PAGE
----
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So we meet again, Prawer Plan

 In 2013, when the government shelved a plan to displace thousands of Bedouin from their villages, we rejoiced. Now, less than two years on, it’s back on the table. And so is our struggle.

By Huda Abu Obeid

Bedouins and other activists shout slogans during a protest against the Israeli government's Prawer Plan, on road 31 near Hura, Israel, on November 30, 2013.

Bedouins and other activists shout slogans during a protest against the Israeli government’s Prawer Plan, on road 31 near Hura, Israel, on November 30, 2013.

The following is what I wrote in December 2013, when then Minister Benny Begin suspended the Prawer Plan, a government-sponsored proposal to displace thousands of Bedouin citizens who live in “unrecognized” villages:

“Our feeling today is of great relief. It’s a victory nobody expected when we, a group of weak and disenfranchised people, faced up to one of the strongest countries in the world. We never dreamed of expecting a light at the end of the tunnel. The shelving of the Prawer Plan will no doubt strengthen the Bedouin society and prove that a joint effort pays off.”

I hoped these would be the last words I’d ever write about the plan. I knew that there’d be another one – whether better or worse remained to be seen – but it didn’t occur to me that the same plan would again be on the table.

Over the past week, I’ve come to realize that I and my fellow campaigners are facing great challenges ahead, now that the new government looks set to put the notorious Prawer Plan back on the table.

The thought of starting our struggle from scratch doesn’t make much sense, especially when taking into account the fact that the far-right Jewish Home party, who back in 2013 rejected the plan for being too generous to the Bedouin, is the one now insisting on including it in the new coalition agreements.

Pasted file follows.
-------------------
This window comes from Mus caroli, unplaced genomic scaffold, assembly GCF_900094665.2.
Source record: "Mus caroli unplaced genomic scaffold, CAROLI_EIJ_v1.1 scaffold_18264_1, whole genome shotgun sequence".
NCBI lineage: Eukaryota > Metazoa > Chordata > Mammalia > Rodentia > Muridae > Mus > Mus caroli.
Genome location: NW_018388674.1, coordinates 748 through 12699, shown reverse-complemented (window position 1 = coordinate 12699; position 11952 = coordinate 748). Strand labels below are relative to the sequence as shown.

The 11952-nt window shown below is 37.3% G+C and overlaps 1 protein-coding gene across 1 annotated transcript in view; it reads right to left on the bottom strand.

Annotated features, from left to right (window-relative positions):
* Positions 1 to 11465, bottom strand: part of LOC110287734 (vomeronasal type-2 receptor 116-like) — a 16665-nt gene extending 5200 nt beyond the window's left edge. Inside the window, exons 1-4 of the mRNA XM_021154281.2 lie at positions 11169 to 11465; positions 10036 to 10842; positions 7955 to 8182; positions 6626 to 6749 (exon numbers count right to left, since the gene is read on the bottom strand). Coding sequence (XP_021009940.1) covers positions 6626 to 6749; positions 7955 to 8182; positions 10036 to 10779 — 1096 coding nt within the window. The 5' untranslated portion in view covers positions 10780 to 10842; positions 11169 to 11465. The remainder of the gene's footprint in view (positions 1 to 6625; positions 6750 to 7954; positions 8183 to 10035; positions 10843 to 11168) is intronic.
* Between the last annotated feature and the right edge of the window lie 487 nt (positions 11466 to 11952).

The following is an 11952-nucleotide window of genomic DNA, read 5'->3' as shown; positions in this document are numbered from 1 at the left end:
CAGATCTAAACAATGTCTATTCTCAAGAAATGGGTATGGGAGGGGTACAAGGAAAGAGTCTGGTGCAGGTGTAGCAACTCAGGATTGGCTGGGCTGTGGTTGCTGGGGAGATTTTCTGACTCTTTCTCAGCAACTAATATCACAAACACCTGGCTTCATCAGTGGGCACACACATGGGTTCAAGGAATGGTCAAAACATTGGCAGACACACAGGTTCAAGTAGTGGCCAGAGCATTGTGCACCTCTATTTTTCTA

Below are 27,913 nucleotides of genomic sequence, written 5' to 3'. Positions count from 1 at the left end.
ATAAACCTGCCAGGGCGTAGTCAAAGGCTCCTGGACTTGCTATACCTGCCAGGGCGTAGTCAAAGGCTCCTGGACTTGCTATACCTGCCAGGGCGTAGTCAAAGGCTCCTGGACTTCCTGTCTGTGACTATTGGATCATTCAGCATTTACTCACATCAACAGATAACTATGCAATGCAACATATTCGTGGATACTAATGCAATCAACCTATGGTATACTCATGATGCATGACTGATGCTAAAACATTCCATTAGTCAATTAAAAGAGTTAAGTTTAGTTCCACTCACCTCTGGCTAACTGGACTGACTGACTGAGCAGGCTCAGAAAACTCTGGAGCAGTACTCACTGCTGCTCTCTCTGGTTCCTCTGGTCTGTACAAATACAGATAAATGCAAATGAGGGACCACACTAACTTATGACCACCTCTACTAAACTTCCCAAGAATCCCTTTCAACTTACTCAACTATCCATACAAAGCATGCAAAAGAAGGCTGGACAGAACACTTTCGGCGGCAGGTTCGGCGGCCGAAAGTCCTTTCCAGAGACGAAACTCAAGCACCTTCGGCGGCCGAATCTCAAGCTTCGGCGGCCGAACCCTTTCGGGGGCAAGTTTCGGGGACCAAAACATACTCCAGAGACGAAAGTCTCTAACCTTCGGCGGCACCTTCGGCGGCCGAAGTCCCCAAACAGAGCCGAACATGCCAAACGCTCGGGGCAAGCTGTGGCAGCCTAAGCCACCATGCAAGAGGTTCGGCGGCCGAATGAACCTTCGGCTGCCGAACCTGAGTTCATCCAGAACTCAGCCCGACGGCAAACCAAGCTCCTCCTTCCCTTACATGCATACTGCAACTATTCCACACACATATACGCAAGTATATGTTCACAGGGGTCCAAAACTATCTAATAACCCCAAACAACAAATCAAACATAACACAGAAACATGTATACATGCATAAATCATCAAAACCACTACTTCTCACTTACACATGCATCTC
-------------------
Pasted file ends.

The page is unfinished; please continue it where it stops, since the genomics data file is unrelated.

The only plausible explanation is that Jewish Home, who received the Agriculture portfolio (thus becoming effectively in charge of implementing the plan), reintroduced Prawer as a ploy to legitimize a tougher policy to “deal” with the Bedouin. Given that anti-Prawer protests swept the country, it remains to be seen how it will go down.

We, the Bedouin, hoped that this time a policy would be drafted in conjunction with our community, and would take our input into account. We still call on the government, whom we thought displayed a reasonable degree of good will, to take us up on our offer and come down to meet and negotiate with us, instead of deciding people’s fates in the comfort of their Jerusalem offices.

One thing is clear, though: The State of Israel has no intention to have a real dialogue with us, the Palestinian Arabs; it will continue its policy of land appropriation and house demolition. We therefore announce that we will continue, on our end, to struggle for our basic rights of living in dignity and owning land. I call on all those who were or planned to be our partners in the struggle, to turn up and continue to fight.

Huda Abu Obeid is a campaigner against the Prawer Plan and co-founder of Al Hirak al Shababi, an anti-Prawer action group. This article was first published in Hebrew on Local Call. Read it here.

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    1. Bruce Gould

      Ayelet Shaked is now justice minister, which says it all.

      Reply to Comment
    2. Joel

      @Huda Abu Obeid

      The facts are that the Bedouin expansion to the compound allotted to Hiran began only AFTER the decision was made to build the new community. It’s written in the ruling. There are aerial photos that prove it.

      Secondly, most of the Bedouins who were in the areas discussed by the Supreme Court willingly accepted the arrangement proposed by the state, according to the Prawer outline. The outline included generous land allotments in the adjacent recognized community of Hura, including an exemption from payment for the land, an exemption from payment for infrastructures and additional compensation for the transfer.

      Thirdly, up until two years ago, the Regional Council of Unrecognized Villages of Negev – which are at the heart of the conflict – was headed by Ibrahim Aloquili, who tried to advance an arrangement with the state. The members of the coalition of incitement and deception didn’t like it and worked to present him as a collaborator and oust him. Why? Because radical elements wanted a militant line.

      Reply to Comment